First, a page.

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Having fun at Zao is one of our values. We’ve put limited animated flourishes throughout our site to communicate our love of levity. We also recognize that onscreen movement is not fun or possible for everyone. We've turned off all our animations for you per your browser's request to limit motion. That said, we don't want you to miss out on the party.

Here's a funny joke to enjoy!

Do you know why you never see elephants hiding up in trees?

Because they’re really good at it.

Gutenberg Block Patterns: The Death of Page Builders?

If you live and love in the world of WordPress like we do, then you know that WordPress 5.5 just came out! It’s packed full of some incredible enhancements on nearly every front. With over 800 contributors, it’s one of the more significant releases in recent memory. One of our favorite new APIs available in WordPress 5.5 is the new Block Patterns API in the Block Editor (Gutenberg).

We’ve been partnering with a number of our clients over the last few months to utilize this new feature. Pairing this feature with dynamically rendered blocks and the new changes in WordPress 5.5 to the get_template_part API means creating beautiful, dynamic layouts can be built and reused in record time.

What Are Block Patterns?

Block patterns are, as defined by the handbook, predefined block layouts, ready to insert and tweak. They are different from Block Templates, as they don’t define any initial state, and also different from Reusable Blocks, as they aren’t intended to be the same everywhere they are implemented.

The Block Pattern API is likely in its infancy, but we see incredible potential for it. With endless use cases for it, here are a few that we and our clients have found particularly useful:

  1. Create entire landing pages – with slider blocks, form blocks, product blocks, calls to action, etc.
  2. Build alternating Media/Text Block + Button CTA patterns for quick product feature pages.
  3. Create a CTA library for your marketing department – creating a custom block pattern category and using your favorite email subscription form blocks.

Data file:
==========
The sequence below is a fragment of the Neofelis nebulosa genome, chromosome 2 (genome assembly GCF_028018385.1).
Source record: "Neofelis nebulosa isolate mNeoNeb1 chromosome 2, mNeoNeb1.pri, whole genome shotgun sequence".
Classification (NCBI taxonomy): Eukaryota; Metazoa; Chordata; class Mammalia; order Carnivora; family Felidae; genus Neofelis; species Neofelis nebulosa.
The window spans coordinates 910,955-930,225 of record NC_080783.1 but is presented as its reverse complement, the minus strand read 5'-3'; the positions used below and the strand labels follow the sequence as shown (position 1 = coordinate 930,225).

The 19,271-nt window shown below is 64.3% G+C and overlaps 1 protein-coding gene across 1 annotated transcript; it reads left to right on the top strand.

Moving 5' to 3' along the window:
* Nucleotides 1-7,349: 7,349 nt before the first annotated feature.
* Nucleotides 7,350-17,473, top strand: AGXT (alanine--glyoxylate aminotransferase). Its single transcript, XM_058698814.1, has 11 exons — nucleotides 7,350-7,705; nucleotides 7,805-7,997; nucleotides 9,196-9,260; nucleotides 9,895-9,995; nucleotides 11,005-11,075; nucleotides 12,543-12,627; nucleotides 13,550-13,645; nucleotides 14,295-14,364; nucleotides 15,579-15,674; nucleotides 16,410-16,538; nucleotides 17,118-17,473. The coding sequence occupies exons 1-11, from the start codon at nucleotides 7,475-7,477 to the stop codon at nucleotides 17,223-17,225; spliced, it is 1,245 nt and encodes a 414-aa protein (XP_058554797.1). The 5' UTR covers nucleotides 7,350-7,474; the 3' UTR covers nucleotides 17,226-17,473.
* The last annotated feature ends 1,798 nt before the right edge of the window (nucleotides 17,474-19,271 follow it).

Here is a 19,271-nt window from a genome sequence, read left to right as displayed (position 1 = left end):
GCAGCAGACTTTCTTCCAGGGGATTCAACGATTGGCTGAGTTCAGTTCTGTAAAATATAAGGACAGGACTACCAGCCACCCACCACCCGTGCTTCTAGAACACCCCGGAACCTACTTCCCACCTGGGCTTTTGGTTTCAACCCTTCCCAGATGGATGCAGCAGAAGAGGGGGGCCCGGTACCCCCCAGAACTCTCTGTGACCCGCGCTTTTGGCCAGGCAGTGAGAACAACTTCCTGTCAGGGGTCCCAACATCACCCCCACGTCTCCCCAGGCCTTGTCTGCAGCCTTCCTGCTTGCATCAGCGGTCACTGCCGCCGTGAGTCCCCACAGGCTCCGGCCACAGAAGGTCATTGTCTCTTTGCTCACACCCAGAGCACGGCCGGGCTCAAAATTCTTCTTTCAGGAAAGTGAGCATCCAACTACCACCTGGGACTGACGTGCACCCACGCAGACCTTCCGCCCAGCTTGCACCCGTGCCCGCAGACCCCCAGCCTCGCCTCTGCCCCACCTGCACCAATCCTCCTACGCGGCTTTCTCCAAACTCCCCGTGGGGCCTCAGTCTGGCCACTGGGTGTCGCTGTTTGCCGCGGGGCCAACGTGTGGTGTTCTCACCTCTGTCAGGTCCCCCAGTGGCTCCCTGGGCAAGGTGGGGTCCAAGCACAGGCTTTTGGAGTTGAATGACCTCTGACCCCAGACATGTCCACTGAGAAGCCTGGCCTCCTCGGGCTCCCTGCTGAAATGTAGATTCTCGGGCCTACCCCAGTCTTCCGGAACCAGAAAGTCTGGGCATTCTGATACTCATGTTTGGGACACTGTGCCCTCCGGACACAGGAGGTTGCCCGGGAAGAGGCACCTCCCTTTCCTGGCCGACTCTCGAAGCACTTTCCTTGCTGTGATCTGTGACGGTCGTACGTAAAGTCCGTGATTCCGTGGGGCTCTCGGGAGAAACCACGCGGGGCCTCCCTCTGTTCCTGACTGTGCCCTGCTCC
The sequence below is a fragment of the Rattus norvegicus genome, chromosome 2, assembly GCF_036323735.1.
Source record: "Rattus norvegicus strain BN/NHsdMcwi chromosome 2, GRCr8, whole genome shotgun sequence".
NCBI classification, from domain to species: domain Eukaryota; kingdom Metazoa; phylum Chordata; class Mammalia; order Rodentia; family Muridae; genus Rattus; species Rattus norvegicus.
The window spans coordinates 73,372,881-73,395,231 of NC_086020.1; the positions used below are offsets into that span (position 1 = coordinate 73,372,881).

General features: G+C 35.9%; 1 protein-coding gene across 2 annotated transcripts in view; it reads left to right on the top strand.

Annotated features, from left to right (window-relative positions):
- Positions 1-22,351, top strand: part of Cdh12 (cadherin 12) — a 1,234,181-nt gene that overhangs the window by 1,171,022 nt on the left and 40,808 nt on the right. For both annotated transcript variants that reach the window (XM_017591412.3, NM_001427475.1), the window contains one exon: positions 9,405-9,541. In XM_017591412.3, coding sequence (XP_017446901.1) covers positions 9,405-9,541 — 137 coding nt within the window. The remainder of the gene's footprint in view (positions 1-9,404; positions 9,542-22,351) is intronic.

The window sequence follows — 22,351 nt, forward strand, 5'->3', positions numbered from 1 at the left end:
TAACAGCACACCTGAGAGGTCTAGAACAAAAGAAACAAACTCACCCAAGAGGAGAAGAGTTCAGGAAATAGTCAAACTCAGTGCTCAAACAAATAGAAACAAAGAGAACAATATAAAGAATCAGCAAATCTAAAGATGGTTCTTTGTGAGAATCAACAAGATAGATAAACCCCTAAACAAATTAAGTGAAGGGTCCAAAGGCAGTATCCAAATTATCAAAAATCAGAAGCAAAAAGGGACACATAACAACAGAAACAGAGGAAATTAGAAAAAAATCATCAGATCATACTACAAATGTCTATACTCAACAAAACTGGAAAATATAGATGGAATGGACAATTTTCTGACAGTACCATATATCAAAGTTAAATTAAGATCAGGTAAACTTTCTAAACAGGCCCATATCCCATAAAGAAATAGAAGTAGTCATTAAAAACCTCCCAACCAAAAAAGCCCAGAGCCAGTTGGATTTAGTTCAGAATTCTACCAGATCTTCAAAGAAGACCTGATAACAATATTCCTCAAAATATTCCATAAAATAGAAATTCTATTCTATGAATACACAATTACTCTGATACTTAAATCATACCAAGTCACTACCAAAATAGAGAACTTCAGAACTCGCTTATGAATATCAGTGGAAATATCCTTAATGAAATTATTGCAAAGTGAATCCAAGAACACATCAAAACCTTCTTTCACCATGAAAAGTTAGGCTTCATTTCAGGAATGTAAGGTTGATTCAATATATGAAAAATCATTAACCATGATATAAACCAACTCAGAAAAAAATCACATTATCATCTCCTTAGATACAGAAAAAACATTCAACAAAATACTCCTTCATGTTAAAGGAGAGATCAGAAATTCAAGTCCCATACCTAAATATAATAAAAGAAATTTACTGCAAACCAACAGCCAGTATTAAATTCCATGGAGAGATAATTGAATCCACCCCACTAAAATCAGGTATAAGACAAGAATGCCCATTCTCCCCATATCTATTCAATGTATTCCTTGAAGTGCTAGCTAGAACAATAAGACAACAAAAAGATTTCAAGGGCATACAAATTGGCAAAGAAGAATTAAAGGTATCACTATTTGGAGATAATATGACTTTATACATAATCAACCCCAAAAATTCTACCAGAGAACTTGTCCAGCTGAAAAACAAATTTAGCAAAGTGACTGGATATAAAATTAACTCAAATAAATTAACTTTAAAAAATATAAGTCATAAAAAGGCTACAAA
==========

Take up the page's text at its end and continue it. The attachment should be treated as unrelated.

For publishers, marketing teams, and design agencies – this a huge win. It represents a light-weight way to accomplish a consistent, pattern-based approach to anything from product launches, to landing pages, to case studies and more. I recognize I’m in the minority on this perspective – but I actually see this as an opportunity to lean away from page builders like Divi and Elementor and others, and lean into Gutenberg for many of the same use cases. Granted, we made the same case almost two years ago – I just happen to think it’s even more true today. So – how do we use it?

Get Started with Gutenberg Block Patterns

Thankfully, the actual implementation of Block Patterns is about as simple, and even familiar, as you might imagine.

Step One | Build Your Pattern

Your pattern can be as simplistic or as complex as you’d like it to be! For the sake of simplicity, however, let’s start with a simple call-to-action – maybe an image/text callout with a signup form.

Sign Up Now for Free Stuff & Stuff

We won’t sell your stuff. We’ll just sell you stuff.

Now, if you’ve created this as your only content, the easiest way to copy the content is to click on the three dots in the top right of the editor, click Copy all content, and boom, you have your block content saved to your clipboard. This will be important.

Step Two | Create the Block Pattern

Now, in your favorite functionality plugin, or even in your functions.php file, you can add the following code to register your block pattern. If it seems daunting, fret not! We’ll step through it line-by-line.

function zao_register_block_patterns() {

		[ 'label' => __( 'Marketing Patterns', 'zao' ) ]

			'title'       => __( 'Call to Action Media Card', 'zao' ),
			'content'     => '<!-- wp:coblocks/media-card {"mediaId":26328,"mediaType":"image","coblocks":{"id":"71313253126"}} --> <div class="wp-block-coblocks-media-card alignwide is-style-left is-stacked-on-mobile coblocks-media-card-71313253126"><div class="wp-block-coblocks-media-card__inner has-no-padding"><div class="wp-block-coblocks-media-card__wrapper"><figure class="wp-block-coblocks-media-card__media"><img src="" alt="" class="wp-image-26328"/></figure><div class="wp-block-coblocks-media-card__content"><!-- wp:coblocks/row {"paddingSize":"huge","hasMarginControl":false,"hasAlignmentControls":false,"hasStackedControl":false,"customBackgroundColor":"#FFFFFF","columns":1,"layout":"100","coblocks":{"id":"71313253345"}} --> <div class="wp-block-coblocks-row coblocks-row-71313253345" data-columns="1" data-layout="100"><div class="wp-block-coblocks-row__inner has-background has-medium-gutter has-padding has-huge-padding has-no-margin is-stacked-on-mobile" style="background-color:#FFFFFF"><!-- wp:coblocks/column {"width":"100","coblocks":{"id":"71313253352"}} --> <div class="wp-block-coblocks-column coblocks-column-71313253352" style="width:100%"><div class="wp-block-coblocks-column__inner has-no-padding has-no-margin"><!-- wp:heading {"level":3,"placeholder":"Add heading…"} --> <h3>Sign Up Now for Free Stuff & Stuff</h3> <!-- /wp:heading --> <!-- wp:paragraph --> <p>We won\'t sell your stuff. We\'ll just sell <em>you </em>stuff.</p> <!-- /wp:paragraph --> <!-- wp:paragraph --> <p></p> <!-- /wp:paragraph --> <!-- wp:atomic-blocks/ab-button {"buttonText":"DO IT!"} --> <div class="wp-block-atomic-blocks-ab-button ab-block-button"><a href="" class="ab-button ab-button-shape-rounded ab-button-size-medium" style="color:#ffffff;background-color:#3373dc">DO IT!</a></div> <!-- /wp:atomic-blocks/ab-button --></div></div> <!-- /wp:coblocks/column --></div></div> <!-- /wp:coblocks/row --></div></div></div></div> <!-- /wp:coblocks/media-card -->',